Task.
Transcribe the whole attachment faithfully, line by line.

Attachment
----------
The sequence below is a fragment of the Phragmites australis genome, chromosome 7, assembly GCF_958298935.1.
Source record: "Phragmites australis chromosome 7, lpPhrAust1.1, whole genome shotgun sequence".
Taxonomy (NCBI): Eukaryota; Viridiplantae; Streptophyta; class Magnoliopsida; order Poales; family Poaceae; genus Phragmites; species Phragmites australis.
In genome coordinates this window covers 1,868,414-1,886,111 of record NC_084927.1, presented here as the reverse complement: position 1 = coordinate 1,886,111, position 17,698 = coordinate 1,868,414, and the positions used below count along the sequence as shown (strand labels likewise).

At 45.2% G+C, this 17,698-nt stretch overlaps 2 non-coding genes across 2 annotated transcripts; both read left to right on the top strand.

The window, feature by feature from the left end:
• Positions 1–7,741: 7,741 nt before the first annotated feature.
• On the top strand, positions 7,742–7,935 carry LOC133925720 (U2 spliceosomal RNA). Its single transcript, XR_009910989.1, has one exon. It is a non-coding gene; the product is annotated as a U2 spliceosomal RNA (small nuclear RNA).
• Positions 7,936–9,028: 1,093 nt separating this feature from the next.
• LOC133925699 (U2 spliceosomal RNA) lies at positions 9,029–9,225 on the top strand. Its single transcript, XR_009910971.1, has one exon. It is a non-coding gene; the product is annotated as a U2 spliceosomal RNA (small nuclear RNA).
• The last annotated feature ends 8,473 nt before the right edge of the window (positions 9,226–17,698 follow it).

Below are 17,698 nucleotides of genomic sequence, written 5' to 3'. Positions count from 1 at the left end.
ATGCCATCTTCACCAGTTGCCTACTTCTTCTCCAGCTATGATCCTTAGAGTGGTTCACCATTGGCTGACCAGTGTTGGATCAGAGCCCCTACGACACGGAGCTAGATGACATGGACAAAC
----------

The sequence below is a fragment of the Phragmites australis genome, chromosome 7, assembly GCF_958298935.1.
Source record: "Phragmites australis chromosome 7, lpPhrAust1.1, whole genome shotgun sequence".
Taxonomy (NCBI): Eukaryota; Viridiplantae; Streptophyta; class Magnoliopsida; order Poales; family Poaceae; genus Phragmites; species Phragmites australis.
In genome coordinates this window covers 1,868,414-1,886,111 of record NC_084927.1, presented here as the reverse complement: position 1 = coordinate 1,886,111, position 17,698 = coordinate 1,868,414, and the positions used below count along the sequence as shown (strand labels likewise).

At 45.2% G+C, this 17,698-nt stretch overlaps 2 non-coding genes across 2 annotated transcripts; both read left to right on the top strand.

The window, feature by feature from the left end:
• Positions 1–7,741: 7,741 nt before the first annotated feature.
• On the top strand, positions 7,742–7,935 carry LOC133925720 (U2 spliceosomal RNA). Its single transcript, XR_009910989.1, has one exon. It is a non-coding gene; the product is annotated as a U2 spliceosomal RNA (small nuclear RNA).
• Positions 7,936–9,028: 1,093 nt separating this feature from the next.
• LOC133925699 (U2 spliceosomal RNA) lies at positions 9,029–9,225 on the top strand. Its single transcript, XR_009910971.1, has one exon. It is a non-coding gene; the product is annotated as a U2 spliceosomal RNA (small nuclear RNA).
• The last annotated feature ends 8,473 nt before the right edge of the window (positions 9,226–17,698 follow it).

Below are 17,698 nucleotides of genomic sequence, written 5' to 3'. Positions count from 1 at the left end.
ATGCCATCTTCACCAGTTGCCTACTTCTTCTCCAGCTATGATCCTTAGAGTGGTTCACCATTGGCTGACCAGTGTTGGATCAGAGCCCCTACGACACGGAGCTAGATGACATGGACAAAC